1. John,
    I enjoy reading your articles, here and at seeking alpha. Regarding your previous articles that compare breakeven points with the EV-40 and EV-100, did you consider the tax credits consumers would get now and possibly get in the future? For example, there is federal tax credit up to $7,500 right now for advanced electric vehicles (EV’s and PHEV’s). Also, here in Oregon, we’re expecting a new State tax credit upwards of $5,000 for the purchase of EVs/PHEVs. And now I’m hearing more about this cash for clunkers program under consideration. I would gladly accept a $4,000 voucher to scrap my old ’93 4-Runner SUV to buy a fuel efficient car. Assuming one were to realize the maximum tax credits and voucher, that would come to a $16,500 reduction off the purchase price of an EV/PHEV. That seems significant to me and should be considered in your analysis, at least as a sensitivity test.
    -BJD (Portland, OR)

  2. BJD,
    I am aware of the tax credits but avoid discussing them because of local variations like the ones you mentioned. The $7,500 is actually a base credit of $2,500 for the first 5 kWh of battery capacity plus $417 for each additional kWh of battery capacity, up to a maximum of $7,500 per vehicle. Miraculously, it reaches the $7,500 level at the 16 kWh battery capacity of a Chevy Volt.
    I think the credits and support payments are going to be very important to early adopters and give EVs an important early boost. But over the long-haul the economics have to work without credits and while I’ll certainly consider them if I’m shopping for an EV, it’s hard to view them as anything other than short-term help when planning a battery manufacturing business.

  3. So, in a hypothetical situation, let’s say I go to buy the Chevy Volt in 2010 in Oregon, I get a $7,500 federal tax credit, a $5,000 state tax credit, and a $4,000 voucher for turning in my old gas guzzling SUV, I’d essentially be getting $16,500 off of the purchase price, which I heard is now teetering around $35,000 for the Volt. How would this hypothetical situation for an PHEV-40 like the Volt pan out with your calc’s for a break-even gas price?
    I can understand your concern about incentives, as am I, but they are incentives which any rational person would consider when purchasing a vehicle. Besides the Feds recently bumped up their fed tax credit to the first 500,000 vehicles. That seems significant considering there were over 300,000 hybrids sold in the U.S. last year and it took a while to ramp those kinds of numbers up.
    My point here is that if there are enough carrots being dangled in front of the consumer, the consumer will buy.
    On the other end of the sprectrum are the incentives now being put in place for those battery companies like Ener1, Valence, and A123 to start building large manufacturing facilities. Won’t these grants, loan guarantees, and other incentives help these companies lower their per unit production costs more quickly?
    My prediction, watch for the next chip to fall when the feds and local governments begin ordering massive quantities of PHEV’s and EV’s to replace their fleets of ICE vehicles. Wouldn’t this jump-start demand even more, allowing these batteries companies to produce in higher volumes to gain “economies of scale”?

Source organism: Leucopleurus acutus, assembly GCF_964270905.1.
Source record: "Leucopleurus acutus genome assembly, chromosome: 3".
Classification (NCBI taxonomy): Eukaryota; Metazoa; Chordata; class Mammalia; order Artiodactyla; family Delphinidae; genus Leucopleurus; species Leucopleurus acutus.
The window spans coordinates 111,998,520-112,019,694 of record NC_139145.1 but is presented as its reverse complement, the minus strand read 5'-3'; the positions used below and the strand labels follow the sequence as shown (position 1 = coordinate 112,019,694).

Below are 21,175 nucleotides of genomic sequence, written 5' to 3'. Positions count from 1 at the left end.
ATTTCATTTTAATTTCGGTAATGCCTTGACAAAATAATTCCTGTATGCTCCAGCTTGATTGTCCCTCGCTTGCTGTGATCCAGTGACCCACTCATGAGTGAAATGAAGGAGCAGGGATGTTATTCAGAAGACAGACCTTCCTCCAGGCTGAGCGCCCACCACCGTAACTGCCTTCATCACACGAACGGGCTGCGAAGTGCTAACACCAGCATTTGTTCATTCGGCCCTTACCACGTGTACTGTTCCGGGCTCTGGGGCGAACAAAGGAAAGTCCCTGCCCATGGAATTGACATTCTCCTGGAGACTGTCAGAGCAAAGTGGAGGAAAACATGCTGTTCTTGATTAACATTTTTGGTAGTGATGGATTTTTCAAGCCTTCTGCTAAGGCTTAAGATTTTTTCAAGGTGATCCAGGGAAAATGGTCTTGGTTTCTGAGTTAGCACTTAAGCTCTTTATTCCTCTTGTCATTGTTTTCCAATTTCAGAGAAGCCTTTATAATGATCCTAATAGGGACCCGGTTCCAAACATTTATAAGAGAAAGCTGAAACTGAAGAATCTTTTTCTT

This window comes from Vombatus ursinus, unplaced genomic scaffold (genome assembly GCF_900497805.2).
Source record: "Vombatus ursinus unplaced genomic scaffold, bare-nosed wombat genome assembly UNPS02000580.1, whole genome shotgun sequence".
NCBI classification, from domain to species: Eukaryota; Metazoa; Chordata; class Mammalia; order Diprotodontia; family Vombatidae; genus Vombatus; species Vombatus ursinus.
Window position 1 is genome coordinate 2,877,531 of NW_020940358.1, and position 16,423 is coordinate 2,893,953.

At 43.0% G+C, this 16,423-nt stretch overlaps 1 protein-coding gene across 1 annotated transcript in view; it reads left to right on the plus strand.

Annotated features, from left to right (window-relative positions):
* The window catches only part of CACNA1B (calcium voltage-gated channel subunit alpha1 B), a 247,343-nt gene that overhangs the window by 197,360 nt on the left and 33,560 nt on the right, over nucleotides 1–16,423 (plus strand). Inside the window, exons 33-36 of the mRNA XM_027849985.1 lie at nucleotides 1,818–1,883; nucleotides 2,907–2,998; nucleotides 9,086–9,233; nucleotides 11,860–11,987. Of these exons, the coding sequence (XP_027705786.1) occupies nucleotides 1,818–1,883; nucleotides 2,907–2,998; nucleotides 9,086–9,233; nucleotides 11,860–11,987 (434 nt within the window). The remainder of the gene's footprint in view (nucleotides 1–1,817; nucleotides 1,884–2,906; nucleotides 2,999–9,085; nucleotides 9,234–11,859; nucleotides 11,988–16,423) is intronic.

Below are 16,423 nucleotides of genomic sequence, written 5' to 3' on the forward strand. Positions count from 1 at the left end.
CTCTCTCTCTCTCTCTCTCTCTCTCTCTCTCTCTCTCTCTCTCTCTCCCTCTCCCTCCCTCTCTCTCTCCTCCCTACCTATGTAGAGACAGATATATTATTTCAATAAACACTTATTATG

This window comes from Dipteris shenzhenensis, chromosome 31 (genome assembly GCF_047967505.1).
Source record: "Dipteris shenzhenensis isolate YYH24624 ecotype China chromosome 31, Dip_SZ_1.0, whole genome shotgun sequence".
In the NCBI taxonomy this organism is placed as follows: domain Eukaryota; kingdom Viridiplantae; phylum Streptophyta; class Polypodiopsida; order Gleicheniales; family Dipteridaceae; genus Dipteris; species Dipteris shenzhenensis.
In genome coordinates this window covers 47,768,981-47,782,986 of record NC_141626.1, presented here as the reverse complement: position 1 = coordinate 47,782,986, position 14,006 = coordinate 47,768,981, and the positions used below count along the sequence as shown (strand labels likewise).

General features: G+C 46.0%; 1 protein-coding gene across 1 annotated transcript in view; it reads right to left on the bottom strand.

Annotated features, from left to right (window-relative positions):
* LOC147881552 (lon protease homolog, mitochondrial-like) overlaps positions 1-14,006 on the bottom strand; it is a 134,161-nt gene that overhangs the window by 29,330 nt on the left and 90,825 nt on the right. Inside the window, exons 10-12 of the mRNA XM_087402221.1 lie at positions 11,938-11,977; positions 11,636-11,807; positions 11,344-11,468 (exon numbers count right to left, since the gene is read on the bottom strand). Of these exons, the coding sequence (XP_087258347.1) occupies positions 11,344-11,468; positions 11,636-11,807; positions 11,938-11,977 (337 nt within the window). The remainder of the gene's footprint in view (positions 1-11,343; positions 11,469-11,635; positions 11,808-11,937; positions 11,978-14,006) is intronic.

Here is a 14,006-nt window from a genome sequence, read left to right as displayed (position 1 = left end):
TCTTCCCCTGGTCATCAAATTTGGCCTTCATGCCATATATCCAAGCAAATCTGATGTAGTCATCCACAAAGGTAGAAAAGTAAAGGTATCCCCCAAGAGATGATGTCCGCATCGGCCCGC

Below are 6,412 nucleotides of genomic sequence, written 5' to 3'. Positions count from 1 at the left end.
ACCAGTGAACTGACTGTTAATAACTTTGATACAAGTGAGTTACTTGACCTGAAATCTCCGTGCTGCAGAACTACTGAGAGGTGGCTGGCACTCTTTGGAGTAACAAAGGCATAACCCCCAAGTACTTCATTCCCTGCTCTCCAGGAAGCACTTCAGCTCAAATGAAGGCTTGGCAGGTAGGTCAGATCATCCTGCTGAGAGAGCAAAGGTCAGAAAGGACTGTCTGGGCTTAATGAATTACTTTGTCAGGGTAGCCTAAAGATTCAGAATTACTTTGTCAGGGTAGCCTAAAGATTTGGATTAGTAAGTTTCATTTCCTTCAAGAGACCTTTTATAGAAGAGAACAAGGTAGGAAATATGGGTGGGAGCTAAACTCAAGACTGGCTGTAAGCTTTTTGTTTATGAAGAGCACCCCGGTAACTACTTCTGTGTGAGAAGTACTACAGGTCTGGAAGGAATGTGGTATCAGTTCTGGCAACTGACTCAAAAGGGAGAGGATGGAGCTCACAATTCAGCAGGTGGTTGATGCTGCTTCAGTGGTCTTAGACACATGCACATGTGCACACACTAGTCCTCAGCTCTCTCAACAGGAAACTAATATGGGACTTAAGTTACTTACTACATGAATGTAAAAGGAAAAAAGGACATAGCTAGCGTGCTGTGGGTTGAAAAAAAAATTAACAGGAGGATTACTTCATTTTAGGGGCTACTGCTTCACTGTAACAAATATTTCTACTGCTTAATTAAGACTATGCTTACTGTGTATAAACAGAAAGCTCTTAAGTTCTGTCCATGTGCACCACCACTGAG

Sorry if I’m slightly off-topic, but all this stuff is interconnected, and in my personal opinion, it seems that the new administration, auto companies, and nascent battery companies are gearing up for mainstreaming domestic production of Li-Ion.

  4. BJD,
    I agree that the incentives will make a huge difference to consumers and boost battery sales until the money faucet runs dry. But the incentives won’t change the economics of making batteries.
    We have all gotten spoiled over the last 30 years as Moore’s law did its magic in the IT world by doubling performance every couple years. The problem is that Moore’s law does not apply to chemistry and we simply will not see the same kinds of performance gains and cost reductions. Absent a truly disruptive new technology (something far more than a variant of an existing chemistry) the best we can hope for is incremental gains of about 5% a year.
    In the battery world “economies of scale” are fairy tales. Commodity prices are based on global demand. There are 6 billion people that want the lifestyle 500 million of us enjoy. Since 75% of battery cost is materials, the only thing that can possibly generate significant “economies of scale” is a “Commodity Price Fairy” that solves raw materials price issues with a wave of her magic wand.
    The grants and loans will help companies build factories more quickly, but they won’t do anything to reduce costs. Cost reductions come from leading edge companies trying to increase their profits. They don’t come from bleeding edge companies who expect somebody else to pay the freight.

  5. Honda is taking the sensible route with its 2010 hybrid, which will come with a 0.6 KHW battery. Why doesn’t GM introduce a version of the Volt with a similarly small battery? Surely a hybrid would sell better at $20K than $40K. Heck, it might even make economic sense for the buyer.

  6. Dan,
    You’ve made a critical point that most folks miss in all the noise – hybrids can be very cost effective and when the cheerleading ends, even the DOE believes that hybrids with no plugs and small batteries will be the dominant technology.
    Last December I did an article for Seeking Alpha that has a DOE chart that projects the number of mild hybrids, full hybrids, plug in hybrids and EVs in 2015, 2020 and 2030. Even in 2030, the number of cars with plugs is projected to be less than 0.5 million while the number of mild and full hybrids will be closer to 7.5 million. See:

  7. Hello!
    Very Interesting post! Thank you for such interesting resource!
    PS: Sorry for my bad english, I’v just started to learn this language 😉
    See you!
    Your, Raiul Baztepo